Cooled CCD cameras have made a huge difference, to the point that imaging is now do-able for me, no freezing my eye against a guide telescope for hours, only to have an image ruined by a wayward aircraft. GoTo as well, with a big sky model, I can click or type in coordinates, and have the target bang on the cross-hairs. Imaging time is too precious to waste with star-hopping.

+1 for all this.  My first astrophotographs were in the late eighties, using emulsion film and eyepiece projection.  Autoguiding and PC control of the telescope still seems unreal to me and I never fail to be amazed when it all works.

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For sure, the digital age has revolutionised imaging. In the old days I had to travel to a dark site, manually align and star hop to the target, ( and with faint targets kind of hope you were pointing at the right bit of sky). Focussing the camera was largely guesswork, then came the fun and games of manually guiding. After all of that, you spend another evening processing the film and if it by some miracle it all worked you would just about get a discernible image.

I have a framed photo in my office of the Horsehead Nebula taken with the Siding Springs Schmidt telescope in the 1980s. Without being too boastful, I can now obtain a comparable result from my own backyard. Yes, technology is a wonderful thing.

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Technology is present in every aspect of this activity, you cannot escape it. From CNC machining of components and optical parts which makes them affordable, to the production of magazines, internet access, star atlas and planispheres its influence is everywhere.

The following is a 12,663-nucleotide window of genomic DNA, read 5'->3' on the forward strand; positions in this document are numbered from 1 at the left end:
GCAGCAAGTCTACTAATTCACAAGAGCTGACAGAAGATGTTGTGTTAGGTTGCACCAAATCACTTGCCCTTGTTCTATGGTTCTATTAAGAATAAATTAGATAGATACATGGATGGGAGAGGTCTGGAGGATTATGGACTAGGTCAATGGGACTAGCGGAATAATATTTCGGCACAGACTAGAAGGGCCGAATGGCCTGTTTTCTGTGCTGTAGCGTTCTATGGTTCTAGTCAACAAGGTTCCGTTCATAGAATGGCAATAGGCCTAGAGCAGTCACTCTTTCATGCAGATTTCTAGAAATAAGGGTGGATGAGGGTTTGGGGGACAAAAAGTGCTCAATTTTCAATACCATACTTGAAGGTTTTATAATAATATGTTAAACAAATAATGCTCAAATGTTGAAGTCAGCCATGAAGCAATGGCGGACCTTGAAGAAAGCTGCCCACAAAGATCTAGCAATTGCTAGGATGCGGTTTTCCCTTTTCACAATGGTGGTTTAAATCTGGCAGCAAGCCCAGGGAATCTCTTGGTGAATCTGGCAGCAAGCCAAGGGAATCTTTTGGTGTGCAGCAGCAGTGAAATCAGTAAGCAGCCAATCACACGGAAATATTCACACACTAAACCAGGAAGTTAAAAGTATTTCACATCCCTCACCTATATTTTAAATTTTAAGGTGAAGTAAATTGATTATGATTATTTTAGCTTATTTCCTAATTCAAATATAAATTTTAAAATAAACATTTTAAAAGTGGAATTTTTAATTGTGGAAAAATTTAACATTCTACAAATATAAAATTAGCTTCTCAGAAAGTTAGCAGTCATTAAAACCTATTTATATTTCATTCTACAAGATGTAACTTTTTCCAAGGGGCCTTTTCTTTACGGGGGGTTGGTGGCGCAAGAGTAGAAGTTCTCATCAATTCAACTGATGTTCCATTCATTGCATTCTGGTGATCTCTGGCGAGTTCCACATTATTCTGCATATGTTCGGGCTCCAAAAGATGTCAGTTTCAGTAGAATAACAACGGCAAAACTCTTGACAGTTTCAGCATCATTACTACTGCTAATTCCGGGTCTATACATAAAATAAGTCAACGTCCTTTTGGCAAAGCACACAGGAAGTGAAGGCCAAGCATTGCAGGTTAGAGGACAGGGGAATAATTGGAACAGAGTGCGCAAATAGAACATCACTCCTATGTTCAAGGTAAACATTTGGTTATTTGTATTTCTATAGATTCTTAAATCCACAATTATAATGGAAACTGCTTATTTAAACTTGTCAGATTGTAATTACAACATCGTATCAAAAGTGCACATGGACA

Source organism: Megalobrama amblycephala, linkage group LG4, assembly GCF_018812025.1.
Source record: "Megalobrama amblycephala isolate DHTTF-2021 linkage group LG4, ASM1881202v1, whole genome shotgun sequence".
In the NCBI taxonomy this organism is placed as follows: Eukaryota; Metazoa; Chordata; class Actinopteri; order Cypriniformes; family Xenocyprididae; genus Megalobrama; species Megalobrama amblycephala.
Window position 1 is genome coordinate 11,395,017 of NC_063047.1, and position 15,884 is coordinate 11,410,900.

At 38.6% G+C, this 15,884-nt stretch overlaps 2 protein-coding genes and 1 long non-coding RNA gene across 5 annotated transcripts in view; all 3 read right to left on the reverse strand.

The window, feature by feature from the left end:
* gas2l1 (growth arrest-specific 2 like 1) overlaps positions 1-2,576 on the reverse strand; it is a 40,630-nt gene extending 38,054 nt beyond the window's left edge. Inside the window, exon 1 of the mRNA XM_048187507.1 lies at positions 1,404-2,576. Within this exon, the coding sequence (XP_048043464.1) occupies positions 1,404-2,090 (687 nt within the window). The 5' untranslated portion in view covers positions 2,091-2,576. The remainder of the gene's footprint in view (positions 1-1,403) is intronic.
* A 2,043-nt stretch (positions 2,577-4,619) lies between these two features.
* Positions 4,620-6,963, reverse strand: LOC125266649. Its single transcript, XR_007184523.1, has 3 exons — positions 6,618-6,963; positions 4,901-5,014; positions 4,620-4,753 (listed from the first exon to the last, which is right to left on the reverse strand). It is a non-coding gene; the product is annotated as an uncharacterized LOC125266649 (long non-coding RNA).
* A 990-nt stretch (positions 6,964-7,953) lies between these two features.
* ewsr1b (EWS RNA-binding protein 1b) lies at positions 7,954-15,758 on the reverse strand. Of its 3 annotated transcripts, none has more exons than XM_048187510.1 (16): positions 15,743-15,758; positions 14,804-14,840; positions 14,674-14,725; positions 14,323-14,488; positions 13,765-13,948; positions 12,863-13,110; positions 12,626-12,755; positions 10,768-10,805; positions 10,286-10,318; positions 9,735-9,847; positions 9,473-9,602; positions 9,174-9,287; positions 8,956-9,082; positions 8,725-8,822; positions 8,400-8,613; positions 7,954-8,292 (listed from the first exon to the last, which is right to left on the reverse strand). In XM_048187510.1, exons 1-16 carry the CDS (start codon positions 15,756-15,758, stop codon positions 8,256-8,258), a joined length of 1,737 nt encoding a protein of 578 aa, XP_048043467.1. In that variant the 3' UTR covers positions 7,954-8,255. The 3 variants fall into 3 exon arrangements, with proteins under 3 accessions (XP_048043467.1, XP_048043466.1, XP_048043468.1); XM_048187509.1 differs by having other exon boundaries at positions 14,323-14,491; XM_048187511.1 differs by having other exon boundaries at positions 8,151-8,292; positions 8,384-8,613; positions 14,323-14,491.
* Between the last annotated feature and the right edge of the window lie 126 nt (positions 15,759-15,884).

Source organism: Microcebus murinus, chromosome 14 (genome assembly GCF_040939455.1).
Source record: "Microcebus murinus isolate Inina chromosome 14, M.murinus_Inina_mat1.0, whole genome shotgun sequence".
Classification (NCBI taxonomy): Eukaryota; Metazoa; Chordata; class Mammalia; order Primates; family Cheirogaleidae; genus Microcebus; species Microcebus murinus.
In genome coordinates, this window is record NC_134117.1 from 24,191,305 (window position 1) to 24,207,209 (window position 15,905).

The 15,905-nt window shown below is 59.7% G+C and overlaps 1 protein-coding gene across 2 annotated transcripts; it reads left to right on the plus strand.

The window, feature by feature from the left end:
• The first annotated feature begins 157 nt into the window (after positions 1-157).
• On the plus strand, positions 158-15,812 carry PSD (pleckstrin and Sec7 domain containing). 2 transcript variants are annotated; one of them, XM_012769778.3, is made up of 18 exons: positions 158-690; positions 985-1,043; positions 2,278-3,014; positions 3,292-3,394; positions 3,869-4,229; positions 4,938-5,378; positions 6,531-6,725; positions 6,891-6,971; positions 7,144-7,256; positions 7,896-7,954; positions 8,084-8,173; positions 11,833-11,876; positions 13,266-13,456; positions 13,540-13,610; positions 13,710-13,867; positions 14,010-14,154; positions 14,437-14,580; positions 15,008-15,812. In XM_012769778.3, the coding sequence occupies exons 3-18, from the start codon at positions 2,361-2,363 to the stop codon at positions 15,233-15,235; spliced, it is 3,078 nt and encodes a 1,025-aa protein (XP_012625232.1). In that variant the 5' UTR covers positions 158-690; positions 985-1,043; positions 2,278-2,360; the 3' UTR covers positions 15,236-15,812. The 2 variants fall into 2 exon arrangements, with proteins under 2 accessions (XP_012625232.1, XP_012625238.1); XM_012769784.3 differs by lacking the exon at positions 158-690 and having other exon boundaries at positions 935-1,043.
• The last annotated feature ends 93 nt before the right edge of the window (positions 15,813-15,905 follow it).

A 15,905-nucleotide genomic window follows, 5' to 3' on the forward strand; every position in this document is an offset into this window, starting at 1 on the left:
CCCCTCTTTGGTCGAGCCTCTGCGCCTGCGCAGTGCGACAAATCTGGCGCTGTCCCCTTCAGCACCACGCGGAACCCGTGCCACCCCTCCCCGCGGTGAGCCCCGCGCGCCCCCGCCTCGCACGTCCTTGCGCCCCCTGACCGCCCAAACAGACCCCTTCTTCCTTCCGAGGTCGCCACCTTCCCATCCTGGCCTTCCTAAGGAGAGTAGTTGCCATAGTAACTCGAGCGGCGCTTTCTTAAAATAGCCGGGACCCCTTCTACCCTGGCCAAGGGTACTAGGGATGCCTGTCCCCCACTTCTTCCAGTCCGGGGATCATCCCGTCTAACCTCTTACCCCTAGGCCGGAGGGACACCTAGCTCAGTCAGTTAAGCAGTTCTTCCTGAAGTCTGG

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Treasure humble books. They're relatively modern technology. I'd rather not be without them. I don't have to log-in to read them or have an account. I can drop them and they don't break. And i can borrow and lend them unlike e-books. (i know how good real books are because i have a kindle)

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5 hours ago, TSRobot said:

Treasure humble books. They're relatively modern technology. I'd rather not be without them. I don't have to log-in to read them or have an account. I can drop them and they don't break. And i can borrow and lend them unlike e-books. (i know how good real books are because i have a kindle)

I love my kindle and always have something I’m reading on there. However, all my astronomy books are of the traditional variety. They just don’t work on a kindle 

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12 hours ago, Tomatobro said:

Technology is present in every aspect of this activity, you cannot escape it. From CNC machining of components and optical parts which makes them affordable, to the production of magazines, internet access, star atlas and planispheres its influence is everywhere.

Thats true. This forum has been a pretty important part of my hobby for the past decade or so. It certainly would not exist without technology (and some folks behind the scenes who really know how to utilise it !) :icon_biggrin:

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I now use a red and white light torch to study my star charts.